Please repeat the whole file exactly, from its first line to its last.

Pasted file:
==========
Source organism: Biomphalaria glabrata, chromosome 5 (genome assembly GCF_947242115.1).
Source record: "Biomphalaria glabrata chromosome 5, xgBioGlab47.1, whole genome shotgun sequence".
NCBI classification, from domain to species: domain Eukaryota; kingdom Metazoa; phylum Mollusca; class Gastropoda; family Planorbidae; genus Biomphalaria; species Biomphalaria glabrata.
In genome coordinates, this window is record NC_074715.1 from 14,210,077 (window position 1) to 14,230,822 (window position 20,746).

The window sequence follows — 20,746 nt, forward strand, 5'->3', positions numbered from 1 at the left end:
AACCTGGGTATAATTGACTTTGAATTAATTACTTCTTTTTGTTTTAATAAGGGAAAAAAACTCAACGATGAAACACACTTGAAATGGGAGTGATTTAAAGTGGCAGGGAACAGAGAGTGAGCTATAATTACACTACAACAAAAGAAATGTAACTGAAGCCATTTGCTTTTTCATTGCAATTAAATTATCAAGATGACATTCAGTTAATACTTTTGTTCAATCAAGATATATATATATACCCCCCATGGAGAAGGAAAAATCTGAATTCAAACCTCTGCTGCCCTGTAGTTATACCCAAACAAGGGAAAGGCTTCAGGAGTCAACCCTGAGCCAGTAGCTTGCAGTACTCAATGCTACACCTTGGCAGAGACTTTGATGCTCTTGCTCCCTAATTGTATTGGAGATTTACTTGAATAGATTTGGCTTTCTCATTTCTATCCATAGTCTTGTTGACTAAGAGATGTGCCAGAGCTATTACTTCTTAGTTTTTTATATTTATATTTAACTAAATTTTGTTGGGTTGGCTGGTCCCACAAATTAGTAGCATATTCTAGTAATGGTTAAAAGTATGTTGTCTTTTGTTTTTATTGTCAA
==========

Source organism: Biomphalaria glabrata, chromosome 5 (genome assembly GCF_947242115.1).
Source record: "Biomphalaria glabrata chromosome 5, xgBioGlab47.1, whole genome shotgun sequence".
NCBI classification, from domain to species: domain Eukaryota; kingdom Metazoa; phylum Mollusca; class Gastropoda; family Planorbidae; genus Biomphalaria; species Biomphalaria glabrata.
In genome coordinates, this window is record NC_074715.1 from 14,210,077 (window position 1) to 14,230,822 (window position 20,746).

The window sequence follows — 20,746 nt, forward strand, 5'->3', positions numbered from 1 at the left end:
AACCTGGGTATAATTGACTTTGAATTAATTACTTCTTTTTGTTTTAATAAGGGAAAAAAACTCAACGATGAAACACACTTGAAATGGGAGTGATTTAAAGTGGCAGGGAACAGAGAGTGAGCTATAATTACACTACAACAAAAGAAATGTAACTGAAGCCATTTGCTTTTTCATTGCAATTAAATTATCAAGATGACATTCAGTTAATACTTTTGTTCAATCAAGATATATATATATACCCCCCATGGAGAAGGAAAAATCTGAATTCAAACCTCTGCTGCCCTGTAGTTATACCCAAACAAGGGAAAGGCTTCAGGAGTCAACCCTGAGCCAGTAGCTTGCAGTACTCAATGCTACACCTTGGCAGAGACTTTGATGCTCTTGCTCCCTAATTGTATTGGAGATTTACTTGAATAGATTTGGCTTTCTCATTTCTATCCATAGTCTTGTTGACTAAGAGATGTGCCAGAGCTATTACTTCTTAGTTTTTTATATTTATATTTAACTAAATTTTGTTGGGTTGGCTGGTCCCACAAATTAGTAGCATATTCTAGTAATGGTTAAAAGTATGTTGTCTTTTGTTTTTATTGTCAA